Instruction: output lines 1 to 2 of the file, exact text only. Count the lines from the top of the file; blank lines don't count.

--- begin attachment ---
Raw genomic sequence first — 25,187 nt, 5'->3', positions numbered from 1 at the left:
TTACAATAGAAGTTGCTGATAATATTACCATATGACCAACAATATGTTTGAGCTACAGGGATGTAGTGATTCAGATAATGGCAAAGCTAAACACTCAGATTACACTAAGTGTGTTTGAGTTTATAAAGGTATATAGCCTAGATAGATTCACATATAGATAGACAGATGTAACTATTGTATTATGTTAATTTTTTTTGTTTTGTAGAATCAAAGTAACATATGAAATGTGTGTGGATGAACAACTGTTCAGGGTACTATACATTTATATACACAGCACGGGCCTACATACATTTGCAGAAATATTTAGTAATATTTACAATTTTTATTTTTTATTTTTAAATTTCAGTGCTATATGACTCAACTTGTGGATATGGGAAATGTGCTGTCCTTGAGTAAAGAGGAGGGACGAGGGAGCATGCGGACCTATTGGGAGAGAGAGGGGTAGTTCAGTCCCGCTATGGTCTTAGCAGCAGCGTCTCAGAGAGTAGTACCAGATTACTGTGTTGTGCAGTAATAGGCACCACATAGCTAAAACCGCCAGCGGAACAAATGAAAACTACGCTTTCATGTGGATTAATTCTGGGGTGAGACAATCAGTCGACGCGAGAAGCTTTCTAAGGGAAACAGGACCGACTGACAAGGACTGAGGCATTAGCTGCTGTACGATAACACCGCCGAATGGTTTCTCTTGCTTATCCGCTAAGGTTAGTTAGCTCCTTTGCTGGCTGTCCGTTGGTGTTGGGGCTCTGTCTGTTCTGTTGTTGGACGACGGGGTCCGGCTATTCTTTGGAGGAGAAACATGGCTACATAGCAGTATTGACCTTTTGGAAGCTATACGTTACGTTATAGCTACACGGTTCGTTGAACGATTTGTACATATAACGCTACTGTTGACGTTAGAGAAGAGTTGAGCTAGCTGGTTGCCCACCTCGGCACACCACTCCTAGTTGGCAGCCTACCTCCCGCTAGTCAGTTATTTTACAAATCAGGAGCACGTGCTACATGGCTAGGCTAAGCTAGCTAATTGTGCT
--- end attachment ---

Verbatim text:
Raw genomic sequence first — 25,187 nt, 5'->3', positions numbered from 1 at the left:
TTACAATAGAAGTTGCTGATAATATTACCATATGACCAACAATATGTTTGAGCTACAGGGATGTAGTGATTCAGATAATGGCAAAGCTAAACACTCAGATTACACTAAGTGTGTTTGAGTTTATAAAGGTATATAGCCTAGATAGATTCACATATAGATAGACAGATGTAACTATTGTATTATGTTAATTTTTTTTGTTTTGTAGAATCAAAGTAACATATGAAATGTGTGTGGATGAACAACTGTTCAGGGTACTATACATTTATATACACAGCACGGGCCTACATACATTTGCAGAAATATTTAGTAATATTTACAATTTTTATTTTTTATTTTTAAATTTCAGTGCTATATGACTCAACTTGTGGATATGGGAAATGTGCTGTCCTTGAGTAAAGAGGAGGGACGAGGGAGCATGCGGACCTATTGGGAGAGAGAGGGGTAGTTCAGTCCCGCTATGGTCTTAGCAGCAGCGTCTCAGAGAGTAGTACCAGATTACTGTGTTGTGCAGTAATAGGCACCACATAGCTAAAACCGCCAGCGGAACAAATGAAAACTACGCTTTCATGTGGATTAATTCTGGGGTGAGACAATCAGTCGACGCGAGAAGCTTTCTAAGGGAAACAGGACCGACTGACAAGGACTGAGGCATTAGCTGCTGTACGATAACACCGCCGAATGGTTTCTCTTGCTTATCCGCTAAGGTTAGTTAGCTCCTTTGCTGGCTGTCCGTTGGTGTTGGGGCTCTGTCTGTTCTGTTGTTGGACGACGGGGTCCGGCTATTCTTTGGAGGAGAAACATGGCTACATAGCAGTATTGACCTTTTGGAAGCTATACGTTACGTTATAGCTACACGGTTCGTTGAACGATTTGTACATATAACGCTACTGTTGACGTTAGAGAAGAGTTGAGCTAGCTGGTTGCCCACCTCGGCACACCACTCCTAGTTGGCAGCCTACCTCCCGCTAGTCAGTTATTTTACAAATCAGGAGCACGTGCTACATGGCTAGGCTAAGCTAGCTAATTGTGCT